Do You Know How to Overcome Politics in a Meeting?
"Stop Telling... Start Leading! The Art of Managing People by Asking Questions" is a business management training book that teaches how to lead through motivation of others, rather than just telling people what to do.
Wesley Chapel, FL (PRWEB) August 24, 2006 -- Do you know how to overcome politics in a meeting?
Ask questions! Yes, that's right - just ask questions.
Frank Kanu's book "Stop Telling? Start Leading!
The Art of Managing People by Asking Questions"
(ISBN 0-9774056-1-3) is a business management training book that
teaches how to lead through motivation of others, rather than just
telling people what to do:
John works as project lead for a company in a different country;
roughly every two weeks the company flies him in to meet with the team.
Tensions are usually high:
1. The team members have to deal with different cultures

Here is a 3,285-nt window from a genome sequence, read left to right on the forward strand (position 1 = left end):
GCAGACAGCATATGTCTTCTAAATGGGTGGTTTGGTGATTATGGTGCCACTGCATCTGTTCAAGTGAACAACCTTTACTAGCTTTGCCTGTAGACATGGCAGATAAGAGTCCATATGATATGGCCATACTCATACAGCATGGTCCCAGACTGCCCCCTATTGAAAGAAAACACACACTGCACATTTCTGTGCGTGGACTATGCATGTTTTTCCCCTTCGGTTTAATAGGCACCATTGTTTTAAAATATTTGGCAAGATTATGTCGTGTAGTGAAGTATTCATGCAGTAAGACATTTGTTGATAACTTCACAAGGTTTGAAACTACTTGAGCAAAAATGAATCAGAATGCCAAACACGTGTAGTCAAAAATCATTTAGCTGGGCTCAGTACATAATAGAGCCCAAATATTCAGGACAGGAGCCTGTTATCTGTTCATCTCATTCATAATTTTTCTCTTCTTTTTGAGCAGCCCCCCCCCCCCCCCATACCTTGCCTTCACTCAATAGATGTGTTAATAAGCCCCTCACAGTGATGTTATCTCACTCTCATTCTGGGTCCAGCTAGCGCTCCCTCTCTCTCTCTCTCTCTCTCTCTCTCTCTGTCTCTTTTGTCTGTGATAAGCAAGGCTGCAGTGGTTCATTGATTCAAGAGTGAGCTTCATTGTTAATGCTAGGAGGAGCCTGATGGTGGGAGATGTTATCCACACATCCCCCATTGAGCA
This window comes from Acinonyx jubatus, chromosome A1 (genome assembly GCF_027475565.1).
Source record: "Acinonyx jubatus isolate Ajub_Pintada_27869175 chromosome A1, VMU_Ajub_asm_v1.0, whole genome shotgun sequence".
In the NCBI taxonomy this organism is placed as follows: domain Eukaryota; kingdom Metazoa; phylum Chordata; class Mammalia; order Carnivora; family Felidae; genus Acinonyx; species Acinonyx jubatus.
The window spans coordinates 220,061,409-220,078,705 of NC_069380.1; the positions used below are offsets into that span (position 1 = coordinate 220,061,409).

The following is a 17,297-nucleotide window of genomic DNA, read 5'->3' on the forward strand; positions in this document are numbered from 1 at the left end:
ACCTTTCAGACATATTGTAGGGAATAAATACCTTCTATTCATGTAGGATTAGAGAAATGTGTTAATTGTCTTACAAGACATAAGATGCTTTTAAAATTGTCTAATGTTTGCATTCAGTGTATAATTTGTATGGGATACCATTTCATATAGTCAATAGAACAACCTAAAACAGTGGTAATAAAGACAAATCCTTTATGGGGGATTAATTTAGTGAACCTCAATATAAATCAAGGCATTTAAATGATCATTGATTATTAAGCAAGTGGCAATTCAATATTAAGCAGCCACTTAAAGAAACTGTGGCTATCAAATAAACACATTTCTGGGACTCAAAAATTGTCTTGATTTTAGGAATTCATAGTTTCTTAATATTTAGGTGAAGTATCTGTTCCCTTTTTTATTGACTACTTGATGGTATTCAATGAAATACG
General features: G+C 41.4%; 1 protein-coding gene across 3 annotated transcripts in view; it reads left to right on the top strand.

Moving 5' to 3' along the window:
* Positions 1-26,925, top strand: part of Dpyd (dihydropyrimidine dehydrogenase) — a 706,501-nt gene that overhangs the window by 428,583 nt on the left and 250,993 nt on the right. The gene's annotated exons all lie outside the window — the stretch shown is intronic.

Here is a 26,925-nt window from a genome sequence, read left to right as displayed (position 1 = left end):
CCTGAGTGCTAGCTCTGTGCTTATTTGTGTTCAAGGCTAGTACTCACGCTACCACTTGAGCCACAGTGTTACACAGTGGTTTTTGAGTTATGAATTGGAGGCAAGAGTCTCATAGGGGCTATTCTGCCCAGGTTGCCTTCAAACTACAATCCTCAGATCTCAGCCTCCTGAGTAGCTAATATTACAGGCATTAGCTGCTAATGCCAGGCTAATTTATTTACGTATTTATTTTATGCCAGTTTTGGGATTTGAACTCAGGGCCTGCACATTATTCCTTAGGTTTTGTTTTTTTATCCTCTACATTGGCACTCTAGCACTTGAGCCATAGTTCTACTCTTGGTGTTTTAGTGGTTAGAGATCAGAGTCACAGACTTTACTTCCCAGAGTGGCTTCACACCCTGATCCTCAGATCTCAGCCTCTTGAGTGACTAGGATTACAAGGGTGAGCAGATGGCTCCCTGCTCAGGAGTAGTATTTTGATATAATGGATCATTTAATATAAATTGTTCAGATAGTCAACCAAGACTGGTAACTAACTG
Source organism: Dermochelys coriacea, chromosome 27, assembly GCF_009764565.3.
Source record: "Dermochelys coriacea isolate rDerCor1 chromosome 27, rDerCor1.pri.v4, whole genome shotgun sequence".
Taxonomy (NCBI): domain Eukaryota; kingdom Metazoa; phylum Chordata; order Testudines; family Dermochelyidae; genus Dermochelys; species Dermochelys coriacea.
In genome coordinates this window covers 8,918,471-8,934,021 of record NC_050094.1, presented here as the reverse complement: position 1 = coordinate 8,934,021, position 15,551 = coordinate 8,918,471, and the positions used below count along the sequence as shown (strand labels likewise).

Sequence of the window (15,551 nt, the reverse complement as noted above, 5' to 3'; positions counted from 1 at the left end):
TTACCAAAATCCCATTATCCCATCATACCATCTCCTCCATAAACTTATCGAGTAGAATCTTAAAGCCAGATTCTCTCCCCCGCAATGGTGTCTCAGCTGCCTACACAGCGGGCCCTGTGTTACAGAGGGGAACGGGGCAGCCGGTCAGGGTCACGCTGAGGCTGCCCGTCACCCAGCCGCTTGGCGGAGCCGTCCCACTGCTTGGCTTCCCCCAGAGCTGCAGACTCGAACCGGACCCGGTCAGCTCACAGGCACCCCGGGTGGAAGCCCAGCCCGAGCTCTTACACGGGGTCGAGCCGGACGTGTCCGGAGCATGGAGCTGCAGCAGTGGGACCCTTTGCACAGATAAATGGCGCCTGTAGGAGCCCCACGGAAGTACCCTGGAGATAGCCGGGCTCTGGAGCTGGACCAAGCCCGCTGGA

2. The team members live in different time zones
3. Even so both consider English as their native tongue - we all know it's not the same language!
4. Team members dislike that their lead is not working in the same office building with them.
5. When John is back home he is very much out of the loop and does not really know what happens in the office.
The company is happy with the progress of the team and John's managers think he is doing a great job.
But listen to what John has to say:
'Some interesting things have happened since I read your book. Firstly
your "asking questions" philosophy seems to have stayed with me and I
have found myself using this technique more than I used to in the past.
Just this week I was at our corporate offices chairing some meetings
with topics that were politically sensitive and I found myself asking
people questions to get them to open up and talk. Sometimes even simple
questions like "Do you agree?" seemed to work wonders. So I thank you
I also have noticed that my manager and his manager - who are both very
good leaders - use this questioning technique a lot and they are the
stakeholders in my project so as we were going through the project
initiation document they were asking lots of "what if" questions. I
found it more constructive even though I felt a little uncomfortable
but as soon as I realized they're asking these questions because it's
their job to do so I was happy with it.
Experiencing it from both ends was very interesting and I can see the power in it.'
Genius One, Inc.